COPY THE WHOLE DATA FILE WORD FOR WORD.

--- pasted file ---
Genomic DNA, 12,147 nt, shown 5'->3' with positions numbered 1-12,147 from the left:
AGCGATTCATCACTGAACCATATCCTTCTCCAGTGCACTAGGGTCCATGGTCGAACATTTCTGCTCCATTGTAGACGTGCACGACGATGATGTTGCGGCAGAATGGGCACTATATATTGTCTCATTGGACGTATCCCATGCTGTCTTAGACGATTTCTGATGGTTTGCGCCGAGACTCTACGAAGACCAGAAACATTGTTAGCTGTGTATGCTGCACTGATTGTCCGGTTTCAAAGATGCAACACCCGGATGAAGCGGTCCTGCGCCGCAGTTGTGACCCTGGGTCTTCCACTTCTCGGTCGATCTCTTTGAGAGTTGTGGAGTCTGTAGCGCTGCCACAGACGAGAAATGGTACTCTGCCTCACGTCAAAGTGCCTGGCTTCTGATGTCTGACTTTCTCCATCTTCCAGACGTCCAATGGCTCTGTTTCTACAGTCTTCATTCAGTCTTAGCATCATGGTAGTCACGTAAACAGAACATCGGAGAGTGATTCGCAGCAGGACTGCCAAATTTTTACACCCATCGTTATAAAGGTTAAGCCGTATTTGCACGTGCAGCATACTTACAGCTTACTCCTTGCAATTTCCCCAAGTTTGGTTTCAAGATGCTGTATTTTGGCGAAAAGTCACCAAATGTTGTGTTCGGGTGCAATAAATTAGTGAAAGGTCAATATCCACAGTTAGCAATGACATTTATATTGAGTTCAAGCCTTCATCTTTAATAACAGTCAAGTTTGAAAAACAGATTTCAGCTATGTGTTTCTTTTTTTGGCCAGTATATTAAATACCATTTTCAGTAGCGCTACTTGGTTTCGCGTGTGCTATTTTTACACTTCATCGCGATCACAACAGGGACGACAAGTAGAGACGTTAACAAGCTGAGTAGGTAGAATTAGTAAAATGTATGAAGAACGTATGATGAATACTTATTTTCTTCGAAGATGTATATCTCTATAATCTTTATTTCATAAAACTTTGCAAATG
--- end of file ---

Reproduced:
Genomic DNA, 12,147 nt, shown 5'->3' with positions numbered 1-12,147 from the left:
AGCGATTCATCACTGAACCATATCCTTCTCCAGTGCACTAGGGTCCATGGTCGAACATTTCTGCTCCATTGTAGACGTGCACGACGATGATGTTGCGGCAGAATGGGCACTATATATTGTCTCATTGGACGTATCCCATGCTGTCTTAGACGATTTCTGATGGTTTGCGCCGAGACTCTACGAAGACCAGAAACATTGTTAGCTGTGTATGCTGCACTGATTGTCCGGTTTCAAAGATGCAACACCCGGATGAAGCGGTCCTGCGCCGCAGTTGTGACCCTGGGTCTTCCACTTCTCGGTCGATCTCTTTGAGAGTTGTGGAGTCTGTAGCGCTGCCACAGACGAGAAATGGTACTCTGCCTCACGTCAAAGTGCCTGGCTTCTGATGTCTGACTTTCTCCATCTTCCAGACGTCCAATGGCTCTGTTTCTACAGTCTTCATTCAGTCTTAGCATCATGGTAGTCACGTAAACAGAACATCGGAGAGTGATTCGCAGCAGGACTGCCAAATTTTTACACCCATCGTTATAAAGGTTAAGCCGTATTTGCACGTGCAGCATACTTACAGCTTACTCCTTGCAATTTCCCCAAGTTTGGTTTCAAGATGCTGTATTTTGGCGAAAAGTCACCAAATGTTGTGTTCGGGTGCAATAAATTAGTGAAAGGTCAATATCCACAGTTAGCAATGACATTTATATTGAGTTCAAGCCTTCATCTTTAATAACAGTCAAGTTTGAAAAACAGATTTCAGCTATGTGTTTCTTTTTTTGGCCAGTATATTAAATACCATTTTCAGTAGCGCTACTTGGTTTCGCGTGTGCTATTTTTACACTTCATCGCGATCACAACAGGGACGACAAGTAGAGACGTTAACAAGCTGAGTAGGTAGAATTAGTAAAATGTATGAAGAACGTATGATGAATACTTATTTTCTTCGAAGATGTATATCTCTATAATCTTTATTTCATAAAACTTTGCAAATG